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Fighting and fun

Poster: Kim_Salazar@BayNetworks.COM (Kim Salazar)

Unto my friends at the 'Rose, fair greetings -

Please excuse my long absence.  I join you from afar, now ensconced in a
new, more northerly Casa Magnifica after lengthy wanderings.

As those of you who have met me know, I am a shriveled artifact of the
Elder Days.  As such, I have cramped and conservative opinions.  I take
time now to leap into the discussion of death and dying to voice one.  Feel
free to turn aside if such things might annoy you.

Somewhere along the way from the deep, dark, past - as fighting became more
of a schooled and disciplined athletic pursuit -  some of the charm of the
lists faded away.  I have been highly impressed by the skill level and
physical conditioning of 'modern' fighters, yet I have observed that the
populace isn't very interested in watching the bouts play out unless
something major is the prize.  I have had the privilege of watching the
lists (and the surrounding populace) now in both the East and Atlantia, and
the observation holds true in both places.  Fewer people watch what goes on
in tourney.

I wondered why this was.  Were my perceptions skewed? We didn't have as
many activities that were scheduled concurrent with tourneys or open lists
in the Ancient Times, but even when we did finding a good spot to watch was
difficult.  Was fighting less interesting?  Not to my eye, the higher
levels of skill and training made the bouts more exciting to me.  Were
people just tired of watching fighting?  The proportion of people to whom
fighting is new and interesting has if anything, risen over the years as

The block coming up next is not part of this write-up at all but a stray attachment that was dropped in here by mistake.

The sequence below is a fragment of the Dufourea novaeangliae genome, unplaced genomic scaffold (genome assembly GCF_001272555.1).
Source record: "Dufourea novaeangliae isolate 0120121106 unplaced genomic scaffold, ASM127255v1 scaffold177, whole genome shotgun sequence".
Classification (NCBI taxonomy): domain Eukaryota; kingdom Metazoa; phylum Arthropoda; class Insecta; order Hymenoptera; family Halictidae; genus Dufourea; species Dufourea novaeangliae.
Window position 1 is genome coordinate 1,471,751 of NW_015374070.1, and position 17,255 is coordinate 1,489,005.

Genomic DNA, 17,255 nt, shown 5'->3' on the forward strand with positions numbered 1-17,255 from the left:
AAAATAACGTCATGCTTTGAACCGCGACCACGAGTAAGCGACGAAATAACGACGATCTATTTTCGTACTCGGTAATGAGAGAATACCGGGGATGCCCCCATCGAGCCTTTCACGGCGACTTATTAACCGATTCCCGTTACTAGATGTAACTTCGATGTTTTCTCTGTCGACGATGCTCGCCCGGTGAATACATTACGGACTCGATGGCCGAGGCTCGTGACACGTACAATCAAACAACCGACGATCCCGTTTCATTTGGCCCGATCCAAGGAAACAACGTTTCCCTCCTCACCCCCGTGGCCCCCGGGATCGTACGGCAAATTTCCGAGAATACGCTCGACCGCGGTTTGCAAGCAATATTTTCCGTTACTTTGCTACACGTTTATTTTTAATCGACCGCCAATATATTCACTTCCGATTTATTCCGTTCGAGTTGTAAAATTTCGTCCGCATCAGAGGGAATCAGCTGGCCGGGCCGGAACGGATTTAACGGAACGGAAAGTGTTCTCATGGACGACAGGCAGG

the general population continued to grow.

I concluded that fighting wasn't being watched because fighting has become
increasingly serious and self-focused.  The people who are pursuing it are
doing so with an intensity that has rendered them and their art less
accessible to non-fighters.  There's absolutely nothing wrong with the
serious pursuit of an art or skill.  However without outreach to those of
lesser skill or (initial) interest, the pool of new practitioners and more
importantly those who might otherwise enjoy trying but might never reach
the 'A' ranks - becomes increasingly limited.

I would love to see more people in the lists evoke and then delight in the
adulation of the crowd.  Lighter attitudes, falling-down deaths, florid
challenges, even soulful glances to ones' source of inspiration (and
whenever possible the attendance of those sources of inspiration), all go a
long way to drawing interest back to the lists and making tourneys into
items of entertainment for all.  

To those who bridle at "theater," "tarting up the lists" or "demeaning
themselves by playing the fool", I would point out that arts can be enjoyed
on many levels.  Embroidery, cooking, metal work, calligraphy, bardic arts,
and the rest can all be worked by those of any proficiency and can bring
visual or vicarious enjoyment to all.  Why not fighting?  Inserting more
"fun" into fighting might bring more gentles back to the lists - both as
spectators and as participants.  

As someone who has been on both sides of the list rope as spectator,
fighter, and marshal, and as someone who has seriously pursued martial arts
in the mundane world, I feel strongly that fighting for the glory of he
whose favor I wear, for the honor of the Laurel Kingdoms, and to the
delight of the populace brings reward above and beyond that achieved by a
Musashi-esque striving for personal perfection.

Trying to strike a blow for fun,
Ianthe d'Averoigne
Former Teenage Bimbo Countess (Reformed)

home - salazar@sprynet.com
work - ksalazar@baynetworks.com
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